Today’s guest post is an interesting topic by Heidi Mills from the Sports Injury Clinic in the UK, asking if we should be treating male and female patients with patellofemoral syndrome differently. The basis of the post comes from a recent journal publication showing different running mechanics between gender. I am a firm believer that each person should have an individualized program based on their specific biomechanics and examination, meaning that we WOULD treat them differently – not because of gender itself, but because of the biomechanical differences between the genders.
Are Mechanics Different between Male and Female Runners with Patellofemoral Pain
A recent article published recently in Medicine and Science in Sports and Exercise found that males with patellofemoral pain syndrome (PFPS) demonstrated different mechanics whilst running and performing a single leg squat, to females with the same pain condition. So this leads to the question “should we be treating men and women with the same condition, differently?”
The authors analysed the gait cycle and single leg squat movement in 18 female and 18 male runners with PFPS as well as 18 male runners without knee pain. Results showed that men with PFPS ran and squatted with an increased knee adduction and external rotation than men without knee pain. Men with knee pain also demonstrated less hip adduction but more peak knee adduction that female runners with PFPS.
To simplify, in those men with knee pain, the knee joint falls in and rotates outwards more than in those without knee pain. In comparison with women who suffer knee pain, men’s thighs fell in less but the knee joint itself underwent more knee adduction (between the Tibia and Femur bones).
The authors concluded that these differences in mechanics between men and women warrant that PFPS treatments be gender specific.
Based on this information, should we be treating men and women differently? Or is it more accurate to assess each individual as a separate entity regardless of their sex?
My personal opinion is that gender should not be a leading influence on treatment protocols. Each person should be evaluated independently to determine their specific movement patterns, muscle imbalances, injury history and sporting / training techniques and how these factors all combine to cause the pain in question. If this is all evaluated thoroughly then their gender is largely irrelevant. Treatment should focus on the findings of the assessment, not what research suggests may be causing the injury due to the patient’s sex alone.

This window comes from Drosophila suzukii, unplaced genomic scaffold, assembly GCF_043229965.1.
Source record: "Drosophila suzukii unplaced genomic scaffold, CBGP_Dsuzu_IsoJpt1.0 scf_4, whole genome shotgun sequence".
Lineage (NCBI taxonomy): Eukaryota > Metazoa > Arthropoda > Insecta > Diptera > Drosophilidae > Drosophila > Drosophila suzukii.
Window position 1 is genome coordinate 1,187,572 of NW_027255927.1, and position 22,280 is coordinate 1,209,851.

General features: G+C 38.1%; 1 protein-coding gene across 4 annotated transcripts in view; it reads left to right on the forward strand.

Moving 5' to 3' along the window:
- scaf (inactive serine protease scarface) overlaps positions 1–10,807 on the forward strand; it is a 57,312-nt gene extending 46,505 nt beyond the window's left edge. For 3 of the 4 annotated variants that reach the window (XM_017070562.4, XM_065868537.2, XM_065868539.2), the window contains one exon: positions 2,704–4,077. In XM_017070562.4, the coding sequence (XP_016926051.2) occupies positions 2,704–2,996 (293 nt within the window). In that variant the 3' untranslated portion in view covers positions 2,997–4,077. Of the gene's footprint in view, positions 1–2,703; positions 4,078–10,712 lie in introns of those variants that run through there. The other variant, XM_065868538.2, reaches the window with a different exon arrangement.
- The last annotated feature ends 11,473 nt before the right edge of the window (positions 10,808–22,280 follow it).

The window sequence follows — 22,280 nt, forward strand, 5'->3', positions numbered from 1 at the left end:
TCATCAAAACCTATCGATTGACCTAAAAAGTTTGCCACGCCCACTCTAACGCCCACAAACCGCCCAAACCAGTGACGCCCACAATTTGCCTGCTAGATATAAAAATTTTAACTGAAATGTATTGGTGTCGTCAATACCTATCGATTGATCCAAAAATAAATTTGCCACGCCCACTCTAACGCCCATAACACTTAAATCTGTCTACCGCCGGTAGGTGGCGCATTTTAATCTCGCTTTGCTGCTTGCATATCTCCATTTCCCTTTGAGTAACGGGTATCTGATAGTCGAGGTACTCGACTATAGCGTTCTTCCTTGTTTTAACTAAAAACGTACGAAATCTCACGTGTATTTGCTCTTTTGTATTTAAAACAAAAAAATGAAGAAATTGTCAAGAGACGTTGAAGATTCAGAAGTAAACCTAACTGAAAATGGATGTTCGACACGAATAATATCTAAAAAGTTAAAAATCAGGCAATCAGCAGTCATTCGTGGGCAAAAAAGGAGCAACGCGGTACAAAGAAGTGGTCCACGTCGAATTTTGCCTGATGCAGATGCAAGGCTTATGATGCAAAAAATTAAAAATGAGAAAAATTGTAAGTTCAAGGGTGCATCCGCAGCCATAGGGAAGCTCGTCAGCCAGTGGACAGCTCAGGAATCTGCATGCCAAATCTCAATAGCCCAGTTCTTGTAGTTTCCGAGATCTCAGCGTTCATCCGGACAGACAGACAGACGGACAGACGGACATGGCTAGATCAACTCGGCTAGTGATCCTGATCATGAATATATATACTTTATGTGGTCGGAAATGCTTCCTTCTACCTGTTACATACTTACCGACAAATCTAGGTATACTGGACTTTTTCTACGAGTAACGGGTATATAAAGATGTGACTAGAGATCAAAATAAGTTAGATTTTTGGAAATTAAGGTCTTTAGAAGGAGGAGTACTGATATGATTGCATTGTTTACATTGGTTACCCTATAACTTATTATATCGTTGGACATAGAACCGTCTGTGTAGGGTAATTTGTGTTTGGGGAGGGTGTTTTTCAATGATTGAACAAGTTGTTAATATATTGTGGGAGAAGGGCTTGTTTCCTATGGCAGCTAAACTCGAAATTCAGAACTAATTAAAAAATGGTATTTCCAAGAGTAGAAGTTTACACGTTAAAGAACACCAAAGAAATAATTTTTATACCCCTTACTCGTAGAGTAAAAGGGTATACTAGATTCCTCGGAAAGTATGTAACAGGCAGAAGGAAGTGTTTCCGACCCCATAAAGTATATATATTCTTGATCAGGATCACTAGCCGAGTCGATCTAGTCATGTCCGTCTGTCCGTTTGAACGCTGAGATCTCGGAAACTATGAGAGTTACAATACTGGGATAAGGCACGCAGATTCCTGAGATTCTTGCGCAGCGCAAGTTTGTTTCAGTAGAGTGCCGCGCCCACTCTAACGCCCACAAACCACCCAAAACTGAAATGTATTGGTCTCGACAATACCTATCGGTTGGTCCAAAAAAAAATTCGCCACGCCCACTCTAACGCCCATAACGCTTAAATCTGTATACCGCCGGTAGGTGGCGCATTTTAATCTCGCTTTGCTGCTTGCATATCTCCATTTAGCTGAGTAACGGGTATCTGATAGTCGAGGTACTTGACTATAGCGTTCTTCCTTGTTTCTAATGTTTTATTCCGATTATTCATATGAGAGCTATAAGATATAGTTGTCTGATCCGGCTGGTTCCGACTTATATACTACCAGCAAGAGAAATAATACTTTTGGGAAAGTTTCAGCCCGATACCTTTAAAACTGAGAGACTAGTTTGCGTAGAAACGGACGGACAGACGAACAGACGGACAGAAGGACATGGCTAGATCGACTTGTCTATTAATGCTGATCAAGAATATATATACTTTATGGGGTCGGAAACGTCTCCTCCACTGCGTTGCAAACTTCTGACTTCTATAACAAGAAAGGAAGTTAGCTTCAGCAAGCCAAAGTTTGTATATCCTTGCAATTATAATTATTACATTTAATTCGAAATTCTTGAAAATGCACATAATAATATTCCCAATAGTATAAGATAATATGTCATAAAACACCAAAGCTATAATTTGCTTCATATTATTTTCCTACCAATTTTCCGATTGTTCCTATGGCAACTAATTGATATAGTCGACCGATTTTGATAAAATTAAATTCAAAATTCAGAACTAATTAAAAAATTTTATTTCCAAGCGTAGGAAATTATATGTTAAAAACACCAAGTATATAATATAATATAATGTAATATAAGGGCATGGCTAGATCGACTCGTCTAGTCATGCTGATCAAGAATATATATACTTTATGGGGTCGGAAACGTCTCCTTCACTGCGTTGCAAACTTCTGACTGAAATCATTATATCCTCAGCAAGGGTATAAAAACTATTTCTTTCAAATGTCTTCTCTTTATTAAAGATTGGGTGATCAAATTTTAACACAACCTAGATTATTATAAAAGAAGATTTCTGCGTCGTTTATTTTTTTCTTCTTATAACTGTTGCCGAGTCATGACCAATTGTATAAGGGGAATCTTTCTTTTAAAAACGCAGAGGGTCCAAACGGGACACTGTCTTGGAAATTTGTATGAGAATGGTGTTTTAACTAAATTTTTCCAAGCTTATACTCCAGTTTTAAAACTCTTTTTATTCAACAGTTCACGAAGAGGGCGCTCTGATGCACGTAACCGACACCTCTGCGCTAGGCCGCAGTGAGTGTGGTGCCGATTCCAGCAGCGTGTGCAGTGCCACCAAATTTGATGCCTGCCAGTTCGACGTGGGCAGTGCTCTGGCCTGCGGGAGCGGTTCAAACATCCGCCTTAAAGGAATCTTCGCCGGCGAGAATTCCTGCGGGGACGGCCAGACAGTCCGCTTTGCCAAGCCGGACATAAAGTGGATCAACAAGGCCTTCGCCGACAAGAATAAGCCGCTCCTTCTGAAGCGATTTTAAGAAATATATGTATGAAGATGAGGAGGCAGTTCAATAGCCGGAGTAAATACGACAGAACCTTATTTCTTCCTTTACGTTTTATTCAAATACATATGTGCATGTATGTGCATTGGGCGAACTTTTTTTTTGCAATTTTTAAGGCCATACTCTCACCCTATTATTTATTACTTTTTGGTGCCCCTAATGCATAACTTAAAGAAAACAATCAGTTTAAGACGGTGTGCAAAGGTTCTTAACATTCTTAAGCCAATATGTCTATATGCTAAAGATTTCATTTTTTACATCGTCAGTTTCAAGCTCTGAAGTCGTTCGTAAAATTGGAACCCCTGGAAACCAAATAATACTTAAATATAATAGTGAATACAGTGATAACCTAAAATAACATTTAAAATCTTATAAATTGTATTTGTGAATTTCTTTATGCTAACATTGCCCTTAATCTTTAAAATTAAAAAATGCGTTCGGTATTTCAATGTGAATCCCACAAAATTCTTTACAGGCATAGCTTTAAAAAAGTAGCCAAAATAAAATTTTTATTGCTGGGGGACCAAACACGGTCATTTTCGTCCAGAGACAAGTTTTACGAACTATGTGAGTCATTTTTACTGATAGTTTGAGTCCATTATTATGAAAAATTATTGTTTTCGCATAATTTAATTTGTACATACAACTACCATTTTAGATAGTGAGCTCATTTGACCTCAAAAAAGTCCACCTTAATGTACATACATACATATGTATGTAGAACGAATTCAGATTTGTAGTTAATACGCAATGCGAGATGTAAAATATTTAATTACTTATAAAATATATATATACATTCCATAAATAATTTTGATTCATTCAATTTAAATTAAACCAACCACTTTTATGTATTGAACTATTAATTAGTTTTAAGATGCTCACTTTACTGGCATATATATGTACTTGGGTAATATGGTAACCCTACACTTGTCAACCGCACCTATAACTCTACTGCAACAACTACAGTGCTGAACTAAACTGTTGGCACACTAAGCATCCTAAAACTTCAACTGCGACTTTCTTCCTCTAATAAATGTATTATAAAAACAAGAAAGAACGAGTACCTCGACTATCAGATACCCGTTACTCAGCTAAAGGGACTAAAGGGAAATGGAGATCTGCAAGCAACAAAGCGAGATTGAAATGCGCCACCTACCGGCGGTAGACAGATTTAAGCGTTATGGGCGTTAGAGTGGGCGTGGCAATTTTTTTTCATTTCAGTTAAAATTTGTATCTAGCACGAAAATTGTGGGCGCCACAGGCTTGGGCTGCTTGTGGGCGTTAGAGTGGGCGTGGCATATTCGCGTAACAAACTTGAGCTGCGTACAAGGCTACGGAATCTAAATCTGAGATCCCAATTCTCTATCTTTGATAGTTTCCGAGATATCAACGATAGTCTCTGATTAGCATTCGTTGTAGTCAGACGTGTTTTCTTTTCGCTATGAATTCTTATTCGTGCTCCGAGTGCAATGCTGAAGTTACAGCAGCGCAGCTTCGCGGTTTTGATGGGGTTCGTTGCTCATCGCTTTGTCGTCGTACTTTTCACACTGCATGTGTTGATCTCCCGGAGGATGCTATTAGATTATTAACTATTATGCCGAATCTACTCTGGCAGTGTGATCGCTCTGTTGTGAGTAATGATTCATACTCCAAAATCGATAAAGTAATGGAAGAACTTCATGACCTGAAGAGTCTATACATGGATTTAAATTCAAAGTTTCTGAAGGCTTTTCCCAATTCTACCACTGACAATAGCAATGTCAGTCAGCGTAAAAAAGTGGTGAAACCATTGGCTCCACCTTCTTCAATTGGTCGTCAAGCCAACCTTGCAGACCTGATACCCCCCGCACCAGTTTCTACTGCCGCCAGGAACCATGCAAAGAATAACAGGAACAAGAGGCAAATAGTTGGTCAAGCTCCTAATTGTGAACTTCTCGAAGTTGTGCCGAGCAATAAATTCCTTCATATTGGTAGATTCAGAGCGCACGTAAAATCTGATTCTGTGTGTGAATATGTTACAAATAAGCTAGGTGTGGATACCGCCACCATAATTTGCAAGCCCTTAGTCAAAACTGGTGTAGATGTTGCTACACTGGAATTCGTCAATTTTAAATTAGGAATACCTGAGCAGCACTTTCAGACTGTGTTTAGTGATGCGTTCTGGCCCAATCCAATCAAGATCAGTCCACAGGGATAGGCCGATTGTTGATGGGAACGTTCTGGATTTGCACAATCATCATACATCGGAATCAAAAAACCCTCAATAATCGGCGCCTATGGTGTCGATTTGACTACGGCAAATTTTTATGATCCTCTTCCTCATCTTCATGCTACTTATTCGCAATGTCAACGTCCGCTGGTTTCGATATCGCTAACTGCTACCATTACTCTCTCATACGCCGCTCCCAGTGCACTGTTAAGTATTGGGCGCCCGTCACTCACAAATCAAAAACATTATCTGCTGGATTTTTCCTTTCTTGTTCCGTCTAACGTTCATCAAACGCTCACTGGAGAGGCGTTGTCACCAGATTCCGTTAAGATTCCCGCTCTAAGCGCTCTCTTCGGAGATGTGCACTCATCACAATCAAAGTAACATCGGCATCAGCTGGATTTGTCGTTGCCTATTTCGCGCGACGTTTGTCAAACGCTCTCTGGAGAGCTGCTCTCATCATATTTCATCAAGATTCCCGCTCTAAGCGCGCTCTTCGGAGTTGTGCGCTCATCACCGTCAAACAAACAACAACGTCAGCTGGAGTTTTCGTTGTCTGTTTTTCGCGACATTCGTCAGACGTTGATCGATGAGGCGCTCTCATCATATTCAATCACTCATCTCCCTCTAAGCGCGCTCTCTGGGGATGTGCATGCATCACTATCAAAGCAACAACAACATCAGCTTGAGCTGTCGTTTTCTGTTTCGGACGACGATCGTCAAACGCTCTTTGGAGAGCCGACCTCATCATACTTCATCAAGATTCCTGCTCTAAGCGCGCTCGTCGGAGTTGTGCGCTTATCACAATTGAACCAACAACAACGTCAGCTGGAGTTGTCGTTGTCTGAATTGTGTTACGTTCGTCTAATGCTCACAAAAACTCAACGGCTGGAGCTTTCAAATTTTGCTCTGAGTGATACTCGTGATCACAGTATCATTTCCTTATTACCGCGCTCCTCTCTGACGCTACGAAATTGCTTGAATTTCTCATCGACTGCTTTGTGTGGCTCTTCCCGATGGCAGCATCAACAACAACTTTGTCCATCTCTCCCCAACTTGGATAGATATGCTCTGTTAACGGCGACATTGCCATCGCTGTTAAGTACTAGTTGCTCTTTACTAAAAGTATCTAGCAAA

Based on this study, it appears that there may be gender based biomechanical differences, but a proper evaluation must be performed for each patient. We can use information like this to help streamline our diagnostic process.
What can be taken from the results of this research is that hip adduction, knee adduction and knee external rotation may be contributing factors for patellofemoral pain sufferers. Treatment should be as individual as the patient and address their specific problems.
Those with excess hip adduction on squats and other functional movement patterns should focus on strengthening the hip abductors such as gluteus medius. This can be achieved with a number of exercises, including the hip clam exercise.
Those with excess knee adduction and external rotation should be examined for overpronation at the sub-talar joint, which can result in these movements. Overpronation can be corrected with orthotics in day-to-day footwear and specialist running shoes.
Hamstring length tests should also be administered, as a tight Biceps Femoris muscle could increase external knee rotation. If this is the case then hamstring stretches and massage may be effective.
Other common factors include tight lateral Quads, IT bands and hip adductors which can be corrected with quad and groin stretches, self-myofascial release (using a foam roller, or similar) and sports massage.
A weakness or delayed firing of the vastus medialis oblique muscle can also be to blame as it fails to counteract the stronger pull of the tight lateral structures. Re-training of this muscle can be performed initially in a seated position (with 10° knee flexion) and progressed to a standing position.
These are all potential things that we could look at when evaluating and designing a program for someone with patellofemoral pain syndrome.
Learn more about patellofemoral pain syndrome from SportsInjuryClinic.net. Also, RehabWebinars.com has a couple of great webinars on the Biomechanics of Patellofemoral Rehabilitation and Rehabilitation of Patellofemoral Pain.
About the Author
Heidi Mills BSc (Hons) GSR, is a Graduate Sports Rehabilitator, working in the UK for www.sportsinjuryclinic.net.